Basic living expenses skyrocket in the urban core, according to a new analysis from Zillow and Care.com.
Urban living has its perks, but they come at a cost: It turns out families spend $9,073 more a year to cover basic living expenses in the city than in the suburbs, according to a new analysis from Zillow and Care.com. Those costs include mortgage payments, property taxes and child care.
The urban-suburban disparity varies considerably depending on the metro area.
In the New York City metro area, families spend $71,237 more a year to cover living expenses in the city than in the suburbs. That’s nearly $6,000 extra each month. In Chicago, the city costs $18,472 a year more, and in Dallas, it’s $14,128 extra.
For some metros, the opposite is true. The cost of living in the suburbs of Philadelphia, for example, is $13,849 a year less than living in the city. In Baltimore, living expenses in the suburbs are $10,790 less, and in Cleveland, they’re $9,034 less.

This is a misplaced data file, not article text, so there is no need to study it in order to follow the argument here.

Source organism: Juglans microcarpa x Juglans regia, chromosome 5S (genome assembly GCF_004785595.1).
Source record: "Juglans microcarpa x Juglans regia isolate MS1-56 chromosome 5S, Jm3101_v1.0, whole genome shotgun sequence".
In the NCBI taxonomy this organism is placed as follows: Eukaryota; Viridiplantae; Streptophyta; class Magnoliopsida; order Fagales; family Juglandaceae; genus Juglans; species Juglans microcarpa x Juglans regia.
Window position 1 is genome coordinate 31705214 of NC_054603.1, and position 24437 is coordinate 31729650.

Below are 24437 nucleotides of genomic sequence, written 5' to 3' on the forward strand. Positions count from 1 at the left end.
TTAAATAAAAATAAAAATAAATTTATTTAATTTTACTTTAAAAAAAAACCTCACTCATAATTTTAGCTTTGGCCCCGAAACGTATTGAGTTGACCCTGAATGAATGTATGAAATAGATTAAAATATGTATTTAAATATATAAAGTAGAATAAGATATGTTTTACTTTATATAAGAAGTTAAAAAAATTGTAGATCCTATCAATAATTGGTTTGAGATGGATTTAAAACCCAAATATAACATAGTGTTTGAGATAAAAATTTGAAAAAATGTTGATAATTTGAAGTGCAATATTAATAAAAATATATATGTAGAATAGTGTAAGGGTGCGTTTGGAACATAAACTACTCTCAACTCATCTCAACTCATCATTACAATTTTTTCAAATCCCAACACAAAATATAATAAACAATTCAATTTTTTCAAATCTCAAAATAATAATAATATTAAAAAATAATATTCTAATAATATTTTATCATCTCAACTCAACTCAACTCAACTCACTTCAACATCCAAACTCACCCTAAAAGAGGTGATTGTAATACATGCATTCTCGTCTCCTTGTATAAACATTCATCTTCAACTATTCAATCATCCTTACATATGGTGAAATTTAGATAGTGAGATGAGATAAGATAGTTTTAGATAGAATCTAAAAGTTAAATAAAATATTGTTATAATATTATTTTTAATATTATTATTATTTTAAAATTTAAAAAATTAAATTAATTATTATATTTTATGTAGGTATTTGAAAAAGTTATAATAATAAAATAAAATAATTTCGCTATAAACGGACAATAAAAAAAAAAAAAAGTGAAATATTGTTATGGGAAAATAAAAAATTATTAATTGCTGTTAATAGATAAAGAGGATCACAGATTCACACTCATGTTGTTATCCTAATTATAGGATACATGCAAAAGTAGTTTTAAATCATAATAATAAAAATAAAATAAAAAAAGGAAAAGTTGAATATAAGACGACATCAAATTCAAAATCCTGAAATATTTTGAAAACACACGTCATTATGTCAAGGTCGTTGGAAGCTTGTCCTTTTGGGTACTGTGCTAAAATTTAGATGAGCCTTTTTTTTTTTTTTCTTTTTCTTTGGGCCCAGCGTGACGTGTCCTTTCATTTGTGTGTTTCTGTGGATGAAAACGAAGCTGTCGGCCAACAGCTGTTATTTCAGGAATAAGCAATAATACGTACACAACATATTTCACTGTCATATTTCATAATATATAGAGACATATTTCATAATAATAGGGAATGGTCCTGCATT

Home costs are a big part of the equation. Nationally, the median property taxes and mortgage payments on an urban home totals more than $22,000 a year, which is $7,000 more than the median homeowners would spend on a suburban home.
Lower child care costs in the suburbs can offset the mortgage and taxes. In Minneapolis, for example, the annual cost of housing is similar between urban and suburban areas, at just under $15,000. But in the suburbs, families with two children can save $4,119 a year on a child care center or $1,759 a year on a nanny.
Most homeowners live in the suburbs, with just 23 percent choosing urban settings, according to the Zillow Group Housing Trends Report. Millennials lean more heavily toward city living (33 percent), but nearly half of them live in the suburbs — where they are making their mark by opening high-end restaurants and other businesses.
Check out more insight into metro-level child care data from Care.com.